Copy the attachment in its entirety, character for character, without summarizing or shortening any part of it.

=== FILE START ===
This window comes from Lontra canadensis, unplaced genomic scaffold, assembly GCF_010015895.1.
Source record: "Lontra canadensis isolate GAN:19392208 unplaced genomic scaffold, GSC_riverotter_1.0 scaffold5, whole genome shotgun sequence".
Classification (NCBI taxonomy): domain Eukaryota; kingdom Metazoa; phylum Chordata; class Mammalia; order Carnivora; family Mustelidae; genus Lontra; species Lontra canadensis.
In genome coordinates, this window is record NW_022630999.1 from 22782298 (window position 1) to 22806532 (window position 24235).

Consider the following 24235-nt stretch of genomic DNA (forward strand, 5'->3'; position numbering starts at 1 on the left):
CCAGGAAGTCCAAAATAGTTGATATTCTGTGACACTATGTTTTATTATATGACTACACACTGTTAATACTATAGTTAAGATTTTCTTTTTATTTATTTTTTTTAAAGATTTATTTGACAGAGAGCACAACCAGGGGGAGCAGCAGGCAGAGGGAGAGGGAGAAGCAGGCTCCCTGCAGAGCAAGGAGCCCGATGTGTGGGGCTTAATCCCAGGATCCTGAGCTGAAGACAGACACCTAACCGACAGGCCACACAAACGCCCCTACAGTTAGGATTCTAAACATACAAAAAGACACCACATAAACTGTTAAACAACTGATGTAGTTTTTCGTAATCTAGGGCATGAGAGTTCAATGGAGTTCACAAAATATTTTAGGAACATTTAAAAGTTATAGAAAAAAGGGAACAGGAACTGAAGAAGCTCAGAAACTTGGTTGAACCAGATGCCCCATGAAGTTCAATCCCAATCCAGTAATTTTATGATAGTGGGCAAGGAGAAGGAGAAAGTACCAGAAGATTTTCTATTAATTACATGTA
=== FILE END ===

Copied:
This window comes from Lontra canadensis, unplaced genomic scaffold, assembly GCF_010015895.1.
Source record: "Lontra canadensis isolate GAN:19392208 unplaced genomic scaffold, GSC_riverotter_1.0 scaffold5, whole genome shotgun sequence".
Classification (NCBI taxonomy): domain Eukaryota; kingdom Metazoa; phylum Chordata; class Mammalia; order Carnivora; family Mustelidae; genus Lontra; species Lontra canadensis.
In genome coordinates, this window is record NW_022630999.1 from 22782298 (window position 1) to 22806532 (window position 24235).

Consider the following 24235-nt stretch of genomic DNA (forward strand, 5'->3'; position numbering starts at 1 on the left):
CCAGGAAGTCCAAAATAGTTGATATTCTGTGACACTATGTTTTATTATATGACTACACACTGTTAATACTATAGTTAAGATTTTCTTTTTATTTATTTTTTTTAAAGATTTATTTGACAGAGAGCACAACCAGGGGGAGCAGCAGGCAGAGGGAGAGGGAGAAGCAGGCTCCCTGCAGAGCAAGGAGCCCGATGTGTGGGGCTTAATCCCAGGATCCTGAGCTGAAGACAGACACCTAACCGACAGGCCACACAAACGCCCCTACAGTTAGGATTCTAAACATACAAAAAGACACCACATAAACTGTTAAACAACTGATGTAGTTTTTCGTAATCTAGGGCATGAGAGTTCAATGGAGTTCACAAAATATTTTAGGAACATTTAAAAGTTATAGAAAAAAGGGAACAGGAACTGAAGAAGCTCAGAAACTTGGTTGAACCAGATGCCCCATGAAGTTCAATCCCAATCCAGTAATTTTATGATAGTGGGCAAGGAGAAGGAGAAAGTACCAGAAGATTTTCTATTAATTACATGTA